Later in the day, we see 907F. She bolts out of the natal den and heads up the cliff for a drink from the still melting snow. A yearling emerges, bedding on the porch half in/half out of the den. Several pups emerge on either side of the yearling.

I count four, 2 black and 2 gray. Oh they are tiny! A gray pup takes a tumble off the porch down into the bracken. But no harm done! The tiny thing resolutely climbs back up as if hoping no one noticed.

A second black yearling comes up from below, wagging its tail to say hello to the little wiggling pups. I love seeing how these young wolves are so curious about them.

907F returns soon after this and slips downhill to her favorite bedding spot by the big boulder.

We hear from Doug M that indeed, there is a brand new carcass south of the Lamar Bridge. But on top of that news he reveals that the collared wolf feeding on it is none other than 1276F! Who has not been seen in many days. Doug says she is clearly nursing. We still don't know, though, whether she has her own pups or not.

Rick scans the hills to the south of the Lamar Bridge and finds two more Junctions, a gray and a black, moving east from Crystal Rock

At noon, the campground road re-opens, so we cheer again.

The pretty gray that had been in the flats (and part of the bison interaction) is now travelling back up the hill via the Lion Meadow. This wolf goes all the way to the den porch where she sits, allowing the pups to climb on her.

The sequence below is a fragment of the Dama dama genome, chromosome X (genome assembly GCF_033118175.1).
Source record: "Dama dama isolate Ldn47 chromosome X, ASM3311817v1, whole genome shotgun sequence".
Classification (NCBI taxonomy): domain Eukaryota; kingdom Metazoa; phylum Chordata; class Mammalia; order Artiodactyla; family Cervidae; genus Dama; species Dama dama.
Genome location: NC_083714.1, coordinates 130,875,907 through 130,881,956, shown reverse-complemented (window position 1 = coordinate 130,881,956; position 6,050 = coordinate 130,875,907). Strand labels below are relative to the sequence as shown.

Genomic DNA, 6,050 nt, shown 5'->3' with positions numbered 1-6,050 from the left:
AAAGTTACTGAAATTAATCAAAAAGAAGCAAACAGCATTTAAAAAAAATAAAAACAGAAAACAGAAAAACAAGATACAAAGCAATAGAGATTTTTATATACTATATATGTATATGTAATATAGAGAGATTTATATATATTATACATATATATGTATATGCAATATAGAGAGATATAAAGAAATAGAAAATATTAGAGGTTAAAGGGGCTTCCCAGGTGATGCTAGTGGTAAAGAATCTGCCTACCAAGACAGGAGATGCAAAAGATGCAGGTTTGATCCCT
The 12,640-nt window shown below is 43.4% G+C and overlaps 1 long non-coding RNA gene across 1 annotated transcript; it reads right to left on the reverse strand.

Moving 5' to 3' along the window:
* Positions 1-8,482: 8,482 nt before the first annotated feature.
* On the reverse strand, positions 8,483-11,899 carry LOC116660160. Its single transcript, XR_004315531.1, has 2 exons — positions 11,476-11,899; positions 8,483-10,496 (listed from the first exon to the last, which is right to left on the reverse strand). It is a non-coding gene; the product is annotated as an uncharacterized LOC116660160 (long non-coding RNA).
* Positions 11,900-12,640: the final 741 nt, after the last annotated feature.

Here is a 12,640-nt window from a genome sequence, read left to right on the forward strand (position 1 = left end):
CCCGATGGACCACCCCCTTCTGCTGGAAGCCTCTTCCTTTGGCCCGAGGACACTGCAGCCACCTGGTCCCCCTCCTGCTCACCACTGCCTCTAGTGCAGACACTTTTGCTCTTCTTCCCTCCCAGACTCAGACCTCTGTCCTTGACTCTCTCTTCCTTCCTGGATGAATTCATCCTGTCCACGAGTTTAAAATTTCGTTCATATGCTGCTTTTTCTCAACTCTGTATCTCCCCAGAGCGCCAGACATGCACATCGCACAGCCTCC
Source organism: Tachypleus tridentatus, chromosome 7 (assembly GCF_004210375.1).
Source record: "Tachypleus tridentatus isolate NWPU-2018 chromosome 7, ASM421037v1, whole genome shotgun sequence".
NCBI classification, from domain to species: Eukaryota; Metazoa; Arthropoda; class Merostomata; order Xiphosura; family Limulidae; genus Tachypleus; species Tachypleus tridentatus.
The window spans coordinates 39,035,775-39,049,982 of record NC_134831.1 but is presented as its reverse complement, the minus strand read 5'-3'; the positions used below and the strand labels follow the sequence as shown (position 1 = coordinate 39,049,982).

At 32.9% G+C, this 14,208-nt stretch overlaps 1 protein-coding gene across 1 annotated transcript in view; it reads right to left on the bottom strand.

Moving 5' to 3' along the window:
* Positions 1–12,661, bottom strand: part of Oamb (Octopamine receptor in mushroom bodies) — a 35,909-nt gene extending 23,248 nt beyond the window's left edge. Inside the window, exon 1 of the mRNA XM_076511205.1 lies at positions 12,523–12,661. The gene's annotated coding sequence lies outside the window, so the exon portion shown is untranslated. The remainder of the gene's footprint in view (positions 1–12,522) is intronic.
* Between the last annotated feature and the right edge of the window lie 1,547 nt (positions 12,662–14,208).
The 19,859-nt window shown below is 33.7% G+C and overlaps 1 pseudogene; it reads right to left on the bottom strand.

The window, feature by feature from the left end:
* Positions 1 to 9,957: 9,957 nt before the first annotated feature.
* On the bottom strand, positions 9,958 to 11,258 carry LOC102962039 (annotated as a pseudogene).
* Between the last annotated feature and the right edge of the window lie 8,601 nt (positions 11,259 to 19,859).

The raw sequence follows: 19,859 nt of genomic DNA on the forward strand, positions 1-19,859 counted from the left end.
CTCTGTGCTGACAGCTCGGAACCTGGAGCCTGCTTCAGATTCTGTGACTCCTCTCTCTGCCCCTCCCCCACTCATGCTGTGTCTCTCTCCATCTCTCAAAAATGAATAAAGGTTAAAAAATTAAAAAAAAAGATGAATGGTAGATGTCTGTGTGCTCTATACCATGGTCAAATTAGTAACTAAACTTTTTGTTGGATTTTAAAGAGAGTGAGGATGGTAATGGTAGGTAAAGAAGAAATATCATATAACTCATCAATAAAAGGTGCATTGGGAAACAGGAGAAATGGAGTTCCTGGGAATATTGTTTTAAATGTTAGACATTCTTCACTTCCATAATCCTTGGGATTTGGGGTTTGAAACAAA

The morning has warmed considerably but remains pleasantly cool.

907 remains bedded by her boulder. Itís been a wonderful morning full of wolf activity but itís time for my break.

On my way back to Silver Gate I stop in Lamar Canyon to join people looking at the osprey nest.

I head back in before 6PM, and see several mule deer just inside the Gate.

There are a few people scoping here and there in Lamar but I donít see anything that attracts my attention.

Instead I park in the lower Slough lot where I set up all by myself. Scoping the den area from Slough can be tricky in the evening if there are no clouds to block the sun. Tonight there are clouds everywhere except where I need them to be!

But still, I see two black adults standing at the den, with their heads inside and their tail ends on the porch. I donít see pups tonight but they are clearly in there, commanding the attention of these two wolves.

One wolf heads back down the hill, wandering near the western trees. Then it sees 907 still near her boulder. The two wolves greet each other with happy wagging tails.

Another gray wolf appears, this one light/drab in color, from behind the eastern trees and joins the greeting. Eventually both 907 and the drab gray go up to the natal den, sticking their heads inside.

907 turns and beds down on the porch while the drab gray goes back down through the willows.

A herd of bison has invaded the den area. They are grazing all over the Spring meadow and the Lion Meadow. Both areas are pretty green, and I suppose they canít pass it up.

I am content with this sighting, so I pack up and head to Lamar. I do not see any wolves in Lamar, although I learn later that other people did. I do see quite a few pronghorn though.

Today I saw: 1 grizzly bear, bison, mule deer, elk, pronghorn, 15 Junction wolves (including the alpha female, 907F, 1048M, a beautiful gray and a drab gray, several other blacks, plus four puppies: 2 gray/2 black) and the spirits of Allison and Richard.